By Ben F. Vick, Jr.
In the January 3 issue of Guardian of Truth, a scion born from the union of two papers, Gospel Guardian and Truth Magazine, brother Larry Ray Hafley wrote an article reviewing a pamphlet on the African Christian Hospitals Foundation. In his article he compared the foundation in question with the missionary society. He also suggested that the same scriptural justification which would allow such a foundation would also favor a veterinary clinic, a recreation foundation; and again he makes an attempt to place the orphan homes and homes for the aged into the same category.
First, I do not know much about the African Christian Hospitals Foundation, other than what was in the article by Hafley. Since, it is not wise to commit one’s self in the dark, I cannot give a full assessment of it, based on the Scriptures. However, there were some questions and parallels which brother Hafley raised which need to be addressed.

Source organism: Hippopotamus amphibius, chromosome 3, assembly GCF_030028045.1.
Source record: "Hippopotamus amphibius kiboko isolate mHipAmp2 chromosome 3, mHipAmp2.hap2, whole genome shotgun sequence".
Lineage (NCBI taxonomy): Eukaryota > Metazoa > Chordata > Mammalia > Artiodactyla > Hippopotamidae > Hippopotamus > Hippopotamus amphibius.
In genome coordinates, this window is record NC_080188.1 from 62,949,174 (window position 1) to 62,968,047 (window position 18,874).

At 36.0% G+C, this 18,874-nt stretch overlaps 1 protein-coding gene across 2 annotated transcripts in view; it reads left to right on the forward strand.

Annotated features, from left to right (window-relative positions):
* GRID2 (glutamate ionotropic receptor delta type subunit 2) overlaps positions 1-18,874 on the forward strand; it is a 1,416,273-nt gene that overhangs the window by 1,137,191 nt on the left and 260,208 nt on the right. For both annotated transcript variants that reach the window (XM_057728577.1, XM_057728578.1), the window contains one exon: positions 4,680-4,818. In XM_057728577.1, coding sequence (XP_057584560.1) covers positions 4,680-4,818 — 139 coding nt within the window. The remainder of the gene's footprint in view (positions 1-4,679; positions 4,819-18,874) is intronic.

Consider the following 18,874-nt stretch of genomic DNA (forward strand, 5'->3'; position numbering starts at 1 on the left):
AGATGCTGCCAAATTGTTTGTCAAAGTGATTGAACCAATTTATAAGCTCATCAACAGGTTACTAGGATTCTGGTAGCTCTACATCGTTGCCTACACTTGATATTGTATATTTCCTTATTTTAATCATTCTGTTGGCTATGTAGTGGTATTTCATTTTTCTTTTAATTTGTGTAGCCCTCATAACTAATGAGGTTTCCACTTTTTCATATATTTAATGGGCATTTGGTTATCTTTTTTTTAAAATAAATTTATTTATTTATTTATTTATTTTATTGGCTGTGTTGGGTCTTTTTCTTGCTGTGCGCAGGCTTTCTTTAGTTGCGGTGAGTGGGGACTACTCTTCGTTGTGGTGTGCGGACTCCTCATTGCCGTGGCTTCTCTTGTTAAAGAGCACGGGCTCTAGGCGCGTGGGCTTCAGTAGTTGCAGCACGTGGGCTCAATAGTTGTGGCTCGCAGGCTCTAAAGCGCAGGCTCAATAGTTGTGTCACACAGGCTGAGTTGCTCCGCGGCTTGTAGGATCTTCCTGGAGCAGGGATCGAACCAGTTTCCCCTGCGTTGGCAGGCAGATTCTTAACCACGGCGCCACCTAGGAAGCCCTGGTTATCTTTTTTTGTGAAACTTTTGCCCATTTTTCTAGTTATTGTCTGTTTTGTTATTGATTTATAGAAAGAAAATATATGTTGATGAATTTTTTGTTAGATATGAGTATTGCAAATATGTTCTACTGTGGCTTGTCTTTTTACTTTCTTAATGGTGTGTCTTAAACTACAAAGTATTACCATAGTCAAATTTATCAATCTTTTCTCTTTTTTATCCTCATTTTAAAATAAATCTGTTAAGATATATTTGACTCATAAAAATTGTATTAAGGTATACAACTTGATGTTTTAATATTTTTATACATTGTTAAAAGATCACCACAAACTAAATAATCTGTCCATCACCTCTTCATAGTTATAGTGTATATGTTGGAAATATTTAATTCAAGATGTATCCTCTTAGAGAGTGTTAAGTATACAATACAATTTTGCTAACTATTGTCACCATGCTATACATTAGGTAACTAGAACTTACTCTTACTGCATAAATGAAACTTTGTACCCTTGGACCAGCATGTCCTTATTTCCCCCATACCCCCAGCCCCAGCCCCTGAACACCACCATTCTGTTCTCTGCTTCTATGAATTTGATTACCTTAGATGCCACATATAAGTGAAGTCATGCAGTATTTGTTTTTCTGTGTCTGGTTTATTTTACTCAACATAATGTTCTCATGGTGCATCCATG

Brother Hafley tells us that, because the African Christian Hospitals Foundation is “an organization separate and apart from the church, which is designed to do the work God assigned to the church,” it is unauthorized, just as the missionary society is. Well, let’s apply that same reasoning to the Guardian of Truth. Is it an organization, separate and apart from the church, designed to do the work God assigned to the church? It is a separate organization from the church. It has a board of directors. (Incidentally, where in the New Testament does one read of a board of directors for a paper? Inquiring minds want to know.) The editor, Mike Willis, tells us “Published twice monthly, Guardian of Truth contains excellent teaching articles written by some of the best preachers among us. It contains news of what is happening among Christians, advertising of places to worship when traveling, inspiring articles, teaching articles, and other material designed to help the Christian grow.” Now, does that should like the work of the church? If so, on what basis? Anti brethren need to wrestle with these concepts and questions. Inquiring minds want to know.